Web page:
Veal shanks, also called osso bucco, are a traditional Italian dish when braised.  IntoWine asked our experts for their favorite wine pairings for veal shanks:

Because veal is a gamy meat, and due to the rich quality of the meat near the bone, I prefer a wine that acts against being dark and brooding. The 2006 Gallo of Sonoma Signature Series Zinfandel ($35) has such deep black silky fruit with an acidity that will work against the gamy veal and has a tannin level to match. There’s the addition of 5 percent of petite sirah which provides a depth of character finessing out this Sonoma wine.

- Michael Cervin, Wine Judge, Restaurant Critic, and IntoWine Featured Writer


Like most people, I have a handful of favorite meals that move me whenever I hear mention of them. For me, veal shank means osso buco, the east coast of Sicily, and a lovely dinner my wife and I had in Taormina.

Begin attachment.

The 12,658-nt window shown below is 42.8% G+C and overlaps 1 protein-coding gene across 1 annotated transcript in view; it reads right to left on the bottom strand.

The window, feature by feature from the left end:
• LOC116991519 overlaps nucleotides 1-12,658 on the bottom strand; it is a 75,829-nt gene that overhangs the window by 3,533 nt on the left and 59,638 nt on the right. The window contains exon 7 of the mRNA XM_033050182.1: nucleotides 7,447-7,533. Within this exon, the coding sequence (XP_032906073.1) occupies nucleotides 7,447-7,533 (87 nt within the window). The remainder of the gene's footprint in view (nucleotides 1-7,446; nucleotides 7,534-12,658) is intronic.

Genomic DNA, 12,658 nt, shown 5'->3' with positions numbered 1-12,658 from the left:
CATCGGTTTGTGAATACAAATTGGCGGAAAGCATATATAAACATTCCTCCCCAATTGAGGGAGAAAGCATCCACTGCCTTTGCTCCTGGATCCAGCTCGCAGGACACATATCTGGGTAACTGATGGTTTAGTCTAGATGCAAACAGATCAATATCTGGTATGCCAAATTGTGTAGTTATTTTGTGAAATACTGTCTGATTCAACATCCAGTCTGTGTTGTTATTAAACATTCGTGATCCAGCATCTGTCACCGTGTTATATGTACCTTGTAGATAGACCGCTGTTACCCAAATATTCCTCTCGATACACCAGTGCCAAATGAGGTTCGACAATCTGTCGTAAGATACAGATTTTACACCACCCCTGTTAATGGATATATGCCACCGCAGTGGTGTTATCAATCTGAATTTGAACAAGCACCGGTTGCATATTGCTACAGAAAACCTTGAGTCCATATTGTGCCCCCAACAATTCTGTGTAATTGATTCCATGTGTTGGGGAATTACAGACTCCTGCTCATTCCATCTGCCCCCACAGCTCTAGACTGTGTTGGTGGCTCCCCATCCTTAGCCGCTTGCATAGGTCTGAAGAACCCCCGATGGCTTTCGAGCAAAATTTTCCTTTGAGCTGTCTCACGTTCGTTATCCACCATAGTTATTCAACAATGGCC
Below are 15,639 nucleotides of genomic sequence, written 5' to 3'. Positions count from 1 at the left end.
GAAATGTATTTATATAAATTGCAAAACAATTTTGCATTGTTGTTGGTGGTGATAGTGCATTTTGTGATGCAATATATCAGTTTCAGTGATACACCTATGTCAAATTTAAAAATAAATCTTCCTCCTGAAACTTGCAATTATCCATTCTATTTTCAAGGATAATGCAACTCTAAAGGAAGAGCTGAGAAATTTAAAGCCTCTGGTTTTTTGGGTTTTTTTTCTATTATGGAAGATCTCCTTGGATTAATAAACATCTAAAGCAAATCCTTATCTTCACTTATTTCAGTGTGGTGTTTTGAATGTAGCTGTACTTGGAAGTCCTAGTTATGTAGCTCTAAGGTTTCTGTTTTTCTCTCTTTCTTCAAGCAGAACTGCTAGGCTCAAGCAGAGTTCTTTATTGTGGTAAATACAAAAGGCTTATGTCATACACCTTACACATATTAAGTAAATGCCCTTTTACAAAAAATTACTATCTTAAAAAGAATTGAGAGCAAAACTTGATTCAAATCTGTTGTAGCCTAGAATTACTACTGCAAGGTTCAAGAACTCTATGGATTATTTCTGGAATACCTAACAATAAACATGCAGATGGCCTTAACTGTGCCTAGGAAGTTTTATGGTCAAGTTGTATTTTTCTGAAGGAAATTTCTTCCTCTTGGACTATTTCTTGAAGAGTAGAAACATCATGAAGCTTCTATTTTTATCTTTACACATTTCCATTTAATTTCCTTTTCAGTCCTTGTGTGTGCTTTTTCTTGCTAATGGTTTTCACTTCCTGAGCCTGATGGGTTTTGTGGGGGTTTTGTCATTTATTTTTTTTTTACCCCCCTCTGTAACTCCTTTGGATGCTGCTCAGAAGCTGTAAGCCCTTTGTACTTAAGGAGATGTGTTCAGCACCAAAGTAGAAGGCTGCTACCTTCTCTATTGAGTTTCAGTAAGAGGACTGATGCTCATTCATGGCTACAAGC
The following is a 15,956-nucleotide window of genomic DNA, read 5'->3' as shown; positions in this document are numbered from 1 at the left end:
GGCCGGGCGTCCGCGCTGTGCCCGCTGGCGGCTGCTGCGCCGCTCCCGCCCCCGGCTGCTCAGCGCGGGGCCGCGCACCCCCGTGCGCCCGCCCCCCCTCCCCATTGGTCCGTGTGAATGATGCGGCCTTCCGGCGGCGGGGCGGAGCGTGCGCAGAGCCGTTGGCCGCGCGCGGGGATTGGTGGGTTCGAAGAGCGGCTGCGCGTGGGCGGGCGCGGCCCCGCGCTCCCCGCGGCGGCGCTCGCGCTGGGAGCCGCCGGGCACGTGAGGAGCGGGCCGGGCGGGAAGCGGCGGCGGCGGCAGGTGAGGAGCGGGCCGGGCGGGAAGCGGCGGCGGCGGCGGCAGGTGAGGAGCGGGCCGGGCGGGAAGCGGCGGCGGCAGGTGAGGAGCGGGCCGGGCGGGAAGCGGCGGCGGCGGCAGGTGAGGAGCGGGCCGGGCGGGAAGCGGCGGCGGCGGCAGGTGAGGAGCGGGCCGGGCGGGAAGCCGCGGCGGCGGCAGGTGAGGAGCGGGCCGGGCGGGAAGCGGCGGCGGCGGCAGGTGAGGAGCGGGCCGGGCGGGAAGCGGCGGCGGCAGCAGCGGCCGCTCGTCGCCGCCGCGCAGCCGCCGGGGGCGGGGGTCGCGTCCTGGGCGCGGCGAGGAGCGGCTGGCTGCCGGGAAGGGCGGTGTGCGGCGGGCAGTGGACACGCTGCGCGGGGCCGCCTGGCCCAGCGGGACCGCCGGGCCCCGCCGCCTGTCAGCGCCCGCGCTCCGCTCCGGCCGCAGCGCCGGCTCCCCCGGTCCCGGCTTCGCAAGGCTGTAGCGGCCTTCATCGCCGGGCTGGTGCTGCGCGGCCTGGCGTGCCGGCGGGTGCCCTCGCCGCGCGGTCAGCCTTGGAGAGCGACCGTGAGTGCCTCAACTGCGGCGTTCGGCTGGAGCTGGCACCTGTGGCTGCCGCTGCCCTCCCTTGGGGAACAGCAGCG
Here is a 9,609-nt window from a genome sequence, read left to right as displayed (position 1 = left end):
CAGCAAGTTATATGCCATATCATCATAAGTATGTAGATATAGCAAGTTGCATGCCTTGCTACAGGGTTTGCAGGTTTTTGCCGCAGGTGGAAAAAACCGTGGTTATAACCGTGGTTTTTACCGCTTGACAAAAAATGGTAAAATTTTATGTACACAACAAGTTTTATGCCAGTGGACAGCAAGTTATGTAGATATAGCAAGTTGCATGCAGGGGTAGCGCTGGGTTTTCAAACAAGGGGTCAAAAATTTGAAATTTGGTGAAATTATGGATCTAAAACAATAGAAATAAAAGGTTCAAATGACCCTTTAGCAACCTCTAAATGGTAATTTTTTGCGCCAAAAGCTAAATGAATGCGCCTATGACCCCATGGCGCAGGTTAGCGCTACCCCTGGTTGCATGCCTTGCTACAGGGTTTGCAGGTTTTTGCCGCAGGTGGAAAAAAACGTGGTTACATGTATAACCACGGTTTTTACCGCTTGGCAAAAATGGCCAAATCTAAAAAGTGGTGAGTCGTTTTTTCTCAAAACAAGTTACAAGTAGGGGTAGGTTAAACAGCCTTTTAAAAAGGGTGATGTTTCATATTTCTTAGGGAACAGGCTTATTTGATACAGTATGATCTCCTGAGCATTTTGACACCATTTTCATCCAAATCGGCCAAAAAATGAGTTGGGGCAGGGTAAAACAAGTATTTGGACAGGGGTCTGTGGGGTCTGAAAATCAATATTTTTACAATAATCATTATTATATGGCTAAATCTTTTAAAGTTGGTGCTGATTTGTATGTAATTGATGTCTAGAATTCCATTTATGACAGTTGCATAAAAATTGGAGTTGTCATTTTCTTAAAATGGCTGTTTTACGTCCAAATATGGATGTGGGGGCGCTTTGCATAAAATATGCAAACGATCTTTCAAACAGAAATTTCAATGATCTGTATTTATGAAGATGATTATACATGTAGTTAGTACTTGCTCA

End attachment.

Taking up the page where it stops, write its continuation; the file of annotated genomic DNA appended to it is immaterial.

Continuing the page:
Shortly before our main course arrived, the wine director delivered two glasses of Valle dell'Acate Cerasuolo di Vittoria (about $20). He gave us a lovely introduction to the vintage, and the colors and aromas in the glass. The soft, silky tannins of the wine and the fruit forward quality delivered such a supple and generous pairing for our main course that it is difficult to resist sharing it with you here. The veal was slow cooked for several hours in a braising liquid of bay, thyme, garlic and pearl onions. The chef had used a little of the wine in the preparation of the veal, which was served with eggplant gnocchi and a bed of wilted arugula. Un-for-get-able. – Ben Spencer is a diploma student with the Wine & Spirit Education Trust and an IntoWine Featured Writer.


Veal shank. I love veal and Rose. A richer, bolder style with a bit of astringency is usually my pick. Being a delicate type of meat veal often becomes overwhelmed by the tannins in most red wines. While white wines don’t. There is a wine available ONLY at Biondivino wine shop right now that would be an excellent complement to a veal shank dish with a lighter tomato sauce or some roasted root vegetables. 2008 Cantalupo Ghemme Colli Novarresi Rose. Not your typical daisy and a pink dress type of Rose. Nebbiolo based, this wine is as serious and complex as many other “regular” color vinos. $17 a bottle may not be the most competitive price for a Rose but it’s fully worth it. And again; this is not a Rose this is wine. Cezar Kusik, IntoWine Featured Contributor